I was getting a bit concerned when I began this blog, that it seemed as if a huge percentage of my clothing came from the Gap. I've got nothing against the Gap. I shop there quite a bit. I have their store credit card. They have awesome sales. Their jeans seem to fit me pretty well. And I worked for them for a number of years. Oh- and the credit card rewards that I can spend at their online shoe store don't hurt either. But I like to imagine myself, and my style, as more creative, original, quirky, even- dare I say...one of a kind? And that's hardly what the Gap is known for.
|I try to always include a side shot for documentation but I hardly ever like them.|
I'm aware that much of the creativity and one-of-a-kind-ness in any given wardrobe comes more from the way items are combined than it does from the individual items themselves but there's also only so much you can do with a wardrobe that has Gap basics as a foundation. I long to be a thrift store/vintage shop/local boutique shopper but I'm more of a Gap/Macy's/Anthropologie shopper when it comes right down to it. And I'm not pleased about it.
The thing is, I know why I end up at the Gap and it's not just because there's one walking distance from campus. It's because at the Gap I know that I can find something that will fit me- and it probably won't even be the largest size they carry. As my weight has climbed upwards my level of shopping enjoyment has decreased significantly. It's heartbreaking to find something at the thrift store which is perfect for you in every way but for the fact that you don't have a hope of zipping it up. It's crushing to find something you love in the adorable boutique that only stocks sizes up to twelve, and a slim twelve at that. At the Gap I usually wear a medium, maybe a large. I swim in the extra large. It's comforting. And it's not emotionally challenging. But it's also not really stylish.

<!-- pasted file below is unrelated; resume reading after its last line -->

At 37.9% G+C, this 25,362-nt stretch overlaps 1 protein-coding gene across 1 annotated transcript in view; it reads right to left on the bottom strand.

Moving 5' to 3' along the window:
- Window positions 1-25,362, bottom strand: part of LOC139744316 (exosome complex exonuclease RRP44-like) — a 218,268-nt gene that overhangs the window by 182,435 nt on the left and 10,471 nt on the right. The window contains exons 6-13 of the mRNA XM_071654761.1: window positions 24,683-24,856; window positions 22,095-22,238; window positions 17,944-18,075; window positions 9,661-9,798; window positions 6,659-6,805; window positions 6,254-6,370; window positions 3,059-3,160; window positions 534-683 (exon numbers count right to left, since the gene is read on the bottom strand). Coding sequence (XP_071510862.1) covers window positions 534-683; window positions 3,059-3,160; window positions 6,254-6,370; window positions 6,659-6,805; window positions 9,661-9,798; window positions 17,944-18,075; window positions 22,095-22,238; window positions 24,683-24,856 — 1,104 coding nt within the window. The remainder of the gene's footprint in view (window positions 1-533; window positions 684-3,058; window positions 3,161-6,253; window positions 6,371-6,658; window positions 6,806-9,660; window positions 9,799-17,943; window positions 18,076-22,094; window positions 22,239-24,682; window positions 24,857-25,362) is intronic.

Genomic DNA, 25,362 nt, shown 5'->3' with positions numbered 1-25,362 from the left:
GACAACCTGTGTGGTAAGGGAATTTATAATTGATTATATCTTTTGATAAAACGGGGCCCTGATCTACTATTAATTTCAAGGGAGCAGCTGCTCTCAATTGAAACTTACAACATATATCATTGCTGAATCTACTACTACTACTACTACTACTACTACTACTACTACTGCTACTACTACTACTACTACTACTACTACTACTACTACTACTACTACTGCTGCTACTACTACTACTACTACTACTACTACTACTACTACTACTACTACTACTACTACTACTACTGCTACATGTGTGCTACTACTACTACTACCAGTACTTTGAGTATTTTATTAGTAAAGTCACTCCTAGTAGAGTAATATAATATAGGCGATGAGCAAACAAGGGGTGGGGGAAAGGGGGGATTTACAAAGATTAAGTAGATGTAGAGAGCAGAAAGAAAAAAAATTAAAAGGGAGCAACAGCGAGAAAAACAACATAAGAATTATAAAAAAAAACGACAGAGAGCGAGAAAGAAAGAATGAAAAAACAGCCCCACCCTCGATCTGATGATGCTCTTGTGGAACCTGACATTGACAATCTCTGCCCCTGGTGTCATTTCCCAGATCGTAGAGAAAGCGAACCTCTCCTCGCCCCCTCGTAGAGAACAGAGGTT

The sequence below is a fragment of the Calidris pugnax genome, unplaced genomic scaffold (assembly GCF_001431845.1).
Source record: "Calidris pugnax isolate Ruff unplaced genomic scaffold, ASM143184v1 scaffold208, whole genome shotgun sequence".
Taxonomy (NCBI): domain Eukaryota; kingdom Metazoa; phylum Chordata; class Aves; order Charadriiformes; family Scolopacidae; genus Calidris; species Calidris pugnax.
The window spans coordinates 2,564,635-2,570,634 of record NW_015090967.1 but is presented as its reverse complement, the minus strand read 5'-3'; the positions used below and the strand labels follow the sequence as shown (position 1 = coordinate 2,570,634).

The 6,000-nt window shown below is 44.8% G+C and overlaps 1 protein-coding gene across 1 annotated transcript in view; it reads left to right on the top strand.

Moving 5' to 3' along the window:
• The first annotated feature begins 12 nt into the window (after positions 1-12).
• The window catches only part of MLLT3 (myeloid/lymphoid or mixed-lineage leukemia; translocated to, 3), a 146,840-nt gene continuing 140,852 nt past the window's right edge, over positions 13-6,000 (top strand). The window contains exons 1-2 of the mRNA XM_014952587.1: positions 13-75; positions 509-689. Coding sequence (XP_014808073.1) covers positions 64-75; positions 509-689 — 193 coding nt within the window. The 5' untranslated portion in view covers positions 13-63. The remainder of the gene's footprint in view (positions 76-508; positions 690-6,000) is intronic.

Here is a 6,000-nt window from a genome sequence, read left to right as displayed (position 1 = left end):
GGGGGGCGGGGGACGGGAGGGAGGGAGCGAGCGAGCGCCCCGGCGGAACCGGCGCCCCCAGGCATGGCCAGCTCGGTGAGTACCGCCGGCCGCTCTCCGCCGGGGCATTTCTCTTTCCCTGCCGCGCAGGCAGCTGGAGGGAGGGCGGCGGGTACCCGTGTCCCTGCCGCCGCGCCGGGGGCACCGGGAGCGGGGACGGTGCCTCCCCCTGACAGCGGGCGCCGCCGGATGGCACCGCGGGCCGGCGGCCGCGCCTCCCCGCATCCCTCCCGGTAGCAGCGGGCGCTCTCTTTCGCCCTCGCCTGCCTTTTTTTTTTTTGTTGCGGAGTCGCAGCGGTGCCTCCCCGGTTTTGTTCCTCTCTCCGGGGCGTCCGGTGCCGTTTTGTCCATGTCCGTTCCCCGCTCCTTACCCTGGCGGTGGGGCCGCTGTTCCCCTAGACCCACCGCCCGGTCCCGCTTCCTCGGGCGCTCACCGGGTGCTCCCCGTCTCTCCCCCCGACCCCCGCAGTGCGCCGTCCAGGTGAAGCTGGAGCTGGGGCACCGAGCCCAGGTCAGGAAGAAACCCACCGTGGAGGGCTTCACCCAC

To be truly stylish is to seek out clothing which makes you feel special. Not to default to the easiest choice available because you don't have the emotional fortitude not to crumble when something doesn't fit you.
To be truly stylish is to expect clothes to flatter you, and to be able to reject them dispassionately if they fail to do so. It's hard to remember that a fantastic jacket (or skirt, or pair of pants, or whatever) is only really fantastic if it makes you look and feel fantastic (even if it's a mint condition forties crepe number with decorative bound buttonholes and hip pockets- my holy grail of thrift/vintage shopping.)
|Another great hat from Deanna Gibbons via Fino Fino- the feather beret.|
I promise to be a bit braver from now on when I'm shopping. If something doesn't fit me it doesn't have to be a crushing blow to my self esteem. I am the size that I am. And the garment is the size that it is. And that's that.
The elimination project has helped. It's a question of mindset. I went to the thrift store last week half hoping I wouldn't find anything I wanted. When I tried things on and found that they didn't fit, I was able to say- "Good. That's one less thing I have to make a decision about purchasing." Since my goal is to have fewer things, and have them all be really terrific, it is easier to just move on from the things that aren't perfect.